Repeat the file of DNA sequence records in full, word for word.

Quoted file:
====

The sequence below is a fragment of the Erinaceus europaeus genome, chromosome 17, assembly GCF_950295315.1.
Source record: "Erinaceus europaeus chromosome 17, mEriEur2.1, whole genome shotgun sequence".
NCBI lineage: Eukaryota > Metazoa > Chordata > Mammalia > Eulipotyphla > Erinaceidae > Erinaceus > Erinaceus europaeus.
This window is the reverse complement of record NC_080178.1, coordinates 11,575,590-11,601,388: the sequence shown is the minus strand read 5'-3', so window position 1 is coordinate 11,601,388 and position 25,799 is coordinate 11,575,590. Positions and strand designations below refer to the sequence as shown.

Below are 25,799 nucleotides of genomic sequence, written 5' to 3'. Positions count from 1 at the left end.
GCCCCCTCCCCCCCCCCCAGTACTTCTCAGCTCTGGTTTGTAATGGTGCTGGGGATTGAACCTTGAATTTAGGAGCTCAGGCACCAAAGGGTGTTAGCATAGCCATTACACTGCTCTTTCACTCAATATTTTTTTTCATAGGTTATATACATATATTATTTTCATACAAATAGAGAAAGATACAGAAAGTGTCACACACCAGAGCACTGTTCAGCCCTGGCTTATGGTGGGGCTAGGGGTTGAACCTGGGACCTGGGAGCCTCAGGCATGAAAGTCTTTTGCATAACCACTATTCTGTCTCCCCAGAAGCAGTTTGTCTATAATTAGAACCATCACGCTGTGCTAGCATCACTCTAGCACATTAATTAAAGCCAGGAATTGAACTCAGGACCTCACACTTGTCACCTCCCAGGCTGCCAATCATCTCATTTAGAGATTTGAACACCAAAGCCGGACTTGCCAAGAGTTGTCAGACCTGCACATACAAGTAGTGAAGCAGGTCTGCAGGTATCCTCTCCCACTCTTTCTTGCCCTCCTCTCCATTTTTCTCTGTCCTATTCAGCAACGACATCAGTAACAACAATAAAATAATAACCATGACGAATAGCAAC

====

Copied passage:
The sequence below is a fragment of the Erinaceus europaeus genome, chromosome 17, assembly GCF_950295315.1.
Source record: "Erinaceus europaeus chromosome 17, mEriEur2.1, whole genome shotgun sequence".
NCBI lineage: Eukaryota > Metazoa > Chordata > Mammalia > Eulipotyphla > Erinaceidae > Erinaceus > Erinaceus europaeus.
This window is the reverse complement of record NC_080178.1, coordinates 11,575,590-11,601,388: the sequence shown is the minus strand read 5'-3', so window position 1 is coordinate 11,601,388 and position 25,799 is coordinate 11,575,590. Positions and strand designations below refer to the sequence as shown.

Below are 25,799 nucleotides of genomic sequence, written 5' to 3'. Positions count from 1 at the left end.
GCCCCCTCCCCCCCCCCCAGTACTTCTCAGCTCTGGTTTGTAATGGTGCTGGGGATTGAACCTTGAATTTAGGAGCTCAGGCACCAAAGGGTGTTAGCATAGCCATTACACTGCTCTTTCACTCAATATTTTTTTTCATAGGTTATATACATATATTATTTTCATACAAATAGAGAAAGATACAGAAAGTGTCACACACCAGAGCACTGTTCAGCCCTGGCTTATGGTGGGGCTAGGGGTTGAACCTGGGACCTGGGAGCCTCAGGCATGAAAGTCTTTTGCATAACCACTATTCTGTCTCCCCAGAAGCAGTTTGTCTATAATTAGAACCATCACGCTGTGCTAGCATCACTCTAGCACATTAATTAAAGCCAGGAATTGAACTCAGGACCTCACACTTGTCACCTCCCAGGCTGCCAATCATCTCATTTAGAGATTTGAACACCAAAGCCGGACTTGCCAAGAGTTGTCAGACCTGCACATACAAGTAGTGAAGCAGGTCTGCAGGTATCCTCTCCCACTCTTTCTTGCCCTCCTCTCCATTTTTCTCTGTCCTATTCAGCAACGACATCAGTAACAACAATAAAATAATAACCATGACGAATAGCAAC